This week, the Washington Post is the latest of the big, well known newspapers to add itself to the growing list of digital apps available on the iPad, alongside other well known names like the New York Times, the Wall Street Journal, Globe and Mail, The Times and more. But are these worth your time? Do they replace their paper versions, and do they deliver a good value for the price?
The web model of free content supported by advertising is now well known and accepted. Yet, some old style corporations, especially in the newspaper industry, would still like to translate their subscriber based services online. That's the case of News Corp., the media giant behind some of UK's biggest newspapers, the Times and the Sunday Times. Recently, they switched from the traditional online model, to moving the entire sites behind paywalls.
There's been a lot of speculation as to how this model would do. The analyst expectations were low, since there's countless free online sites offering the same news reports, so people who don't want to pay could get most of that same content elsewhere. Still, proponents pointed to the commentaries, editorials and other unique content as a way to entice subscribers. Rumors ran wild while this experiment went on.
Read More | GigaOM
The term ‘smartphone’ may be a tad misleading according to the recently published New York Times article, “Digital Devices Deprive Brain of Needed Downtime”. This is to say that frequent use of digital media can disrupt your brain’s downtime - a necessary component of internalizing information. Without this downtime, the brain has no chance to process information previously learned, resulting in cluttered, inattentive minds.
Chances are there are more than a few of you reading this article while accomplishing some cardio riding your local gym’s indoor bike, or while in class when you really should be listening to your professor’s first lecture of the semester (but don’t stop reading now on account of that!). While having a digital device handy is excellent for spicing up mundane moments, or for capturing your mind away from the tedium of exercising, it does come at a price.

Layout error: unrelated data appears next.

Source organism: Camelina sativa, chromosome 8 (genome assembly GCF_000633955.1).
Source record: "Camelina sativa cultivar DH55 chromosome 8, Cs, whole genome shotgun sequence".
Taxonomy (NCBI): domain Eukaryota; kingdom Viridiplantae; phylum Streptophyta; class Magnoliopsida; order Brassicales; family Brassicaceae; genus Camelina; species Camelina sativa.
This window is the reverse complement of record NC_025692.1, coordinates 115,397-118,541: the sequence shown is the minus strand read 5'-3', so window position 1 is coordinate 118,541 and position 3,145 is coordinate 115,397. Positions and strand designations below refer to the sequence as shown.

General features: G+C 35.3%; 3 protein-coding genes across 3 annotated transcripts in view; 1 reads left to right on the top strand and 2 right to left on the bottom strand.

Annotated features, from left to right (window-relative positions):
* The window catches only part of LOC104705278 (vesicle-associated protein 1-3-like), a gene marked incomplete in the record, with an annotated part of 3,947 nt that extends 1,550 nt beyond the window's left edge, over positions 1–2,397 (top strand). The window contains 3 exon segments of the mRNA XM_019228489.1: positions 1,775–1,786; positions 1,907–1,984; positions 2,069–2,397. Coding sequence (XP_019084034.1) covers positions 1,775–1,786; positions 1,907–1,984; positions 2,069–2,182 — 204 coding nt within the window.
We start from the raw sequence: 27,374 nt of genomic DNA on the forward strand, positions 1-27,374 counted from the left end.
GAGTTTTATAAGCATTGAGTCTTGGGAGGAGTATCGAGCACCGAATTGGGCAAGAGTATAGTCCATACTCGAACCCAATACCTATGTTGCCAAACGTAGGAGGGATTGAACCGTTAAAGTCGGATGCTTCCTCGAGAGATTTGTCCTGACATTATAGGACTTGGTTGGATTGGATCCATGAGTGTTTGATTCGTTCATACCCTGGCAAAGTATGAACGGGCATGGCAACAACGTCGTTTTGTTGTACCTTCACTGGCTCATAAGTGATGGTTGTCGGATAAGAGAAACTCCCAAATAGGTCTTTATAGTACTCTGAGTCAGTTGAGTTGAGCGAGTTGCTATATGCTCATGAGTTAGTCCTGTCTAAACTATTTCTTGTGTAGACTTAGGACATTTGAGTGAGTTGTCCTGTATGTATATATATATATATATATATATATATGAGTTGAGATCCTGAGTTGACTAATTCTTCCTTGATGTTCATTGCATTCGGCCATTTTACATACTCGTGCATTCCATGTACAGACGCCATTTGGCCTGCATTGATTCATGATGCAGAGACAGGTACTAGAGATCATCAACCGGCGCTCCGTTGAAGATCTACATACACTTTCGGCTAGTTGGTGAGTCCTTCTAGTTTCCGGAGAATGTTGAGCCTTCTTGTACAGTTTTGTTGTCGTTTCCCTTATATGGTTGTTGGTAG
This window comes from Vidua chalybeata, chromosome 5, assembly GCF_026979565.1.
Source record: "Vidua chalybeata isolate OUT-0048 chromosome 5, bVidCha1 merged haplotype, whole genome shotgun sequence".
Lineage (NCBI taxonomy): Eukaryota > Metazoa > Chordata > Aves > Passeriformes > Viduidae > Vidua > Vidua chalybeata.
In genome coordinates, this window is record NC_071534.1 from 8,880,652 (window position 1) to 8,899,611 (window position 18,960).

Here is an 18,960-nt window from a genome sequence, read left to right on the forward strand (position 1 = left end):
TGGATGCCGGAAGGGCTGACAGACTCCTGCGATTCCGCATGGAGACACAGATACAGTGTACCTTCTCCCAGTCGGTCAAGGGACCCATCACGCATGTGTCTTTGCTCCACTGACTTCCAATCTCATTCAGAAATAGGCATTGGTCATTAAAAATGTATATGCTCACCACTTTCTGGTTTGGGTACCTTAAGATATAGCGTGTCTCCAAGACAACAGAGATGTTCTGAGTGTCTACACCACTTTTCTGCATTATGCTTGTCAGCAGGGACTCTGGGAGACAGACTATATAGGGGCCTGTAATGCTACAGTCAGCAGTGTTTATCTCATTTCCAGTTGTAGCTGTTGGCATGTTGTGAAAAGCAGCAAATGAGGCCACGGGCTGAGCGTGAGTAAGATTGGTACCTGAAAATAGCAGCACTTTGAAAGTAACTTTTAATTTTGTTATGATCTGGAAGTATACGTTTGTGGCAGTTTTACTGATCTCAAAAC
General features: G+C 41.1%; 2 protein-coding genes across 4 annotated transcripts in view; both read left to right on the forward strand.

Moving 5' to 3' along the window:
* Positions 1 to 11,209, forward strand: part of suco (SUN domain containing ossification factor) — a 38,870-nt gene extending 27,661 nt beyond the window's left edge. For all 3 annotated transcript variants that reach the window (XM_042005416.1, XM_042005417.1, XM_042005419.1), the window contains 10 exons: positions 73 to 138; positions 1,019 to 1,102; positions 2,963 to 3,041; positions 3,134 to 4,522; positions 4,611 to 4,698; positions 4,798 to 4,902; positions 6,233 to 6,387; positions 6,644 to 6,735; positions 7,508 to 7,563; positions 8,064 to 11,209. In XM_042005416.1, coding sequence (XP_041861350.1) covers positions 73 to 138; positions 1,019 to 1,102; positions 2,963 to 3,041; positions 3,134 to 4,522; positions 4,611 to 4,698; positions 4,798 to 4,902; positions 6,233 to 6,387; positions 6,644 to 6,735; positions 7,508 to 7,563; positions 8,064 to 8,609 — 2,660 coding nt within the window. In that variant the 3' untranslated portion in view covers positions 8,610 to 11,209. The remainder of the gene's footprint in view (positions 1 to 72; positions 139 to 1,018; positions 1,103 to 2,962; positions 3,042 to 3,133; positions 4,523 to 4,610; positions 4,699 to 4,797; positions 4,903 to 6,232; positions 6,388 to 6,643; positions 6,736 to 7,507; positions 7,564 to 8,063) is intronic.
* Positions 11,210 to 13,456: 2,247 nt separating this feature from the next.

Read More | New York Times
Today, Google “announced” a feature that technically already existed before now, but giving it a name makes it more real, right?
Google says that by taking advantage of the conditional call forwarding feature your carrier provides, you can forward calls that you do not answer on your phone to your Google Voice phone number, thereby replacing your company’s voicemail with Google’s. This functionality has actually always existed: Google Help forums reveal countless people already were setting up their functionality long before Google made this announcement.
It boils down to setting up your call forwarding feature (*71 or the like) to forward to your Google Voice number (or your “Access Number” if you sign up “Without a Google Number”). Then, when your call is forwarded to the Google Voice number, the voice mail is logged and transcribed and stored online, with delivery options such as email or text message to your cell phone. You don’t get all the features you get if you use an actual Google Voice number for people to call, but it is still a nifty service.
A bit more information about Google Voice after the jump.
Read More | The Official Google Blog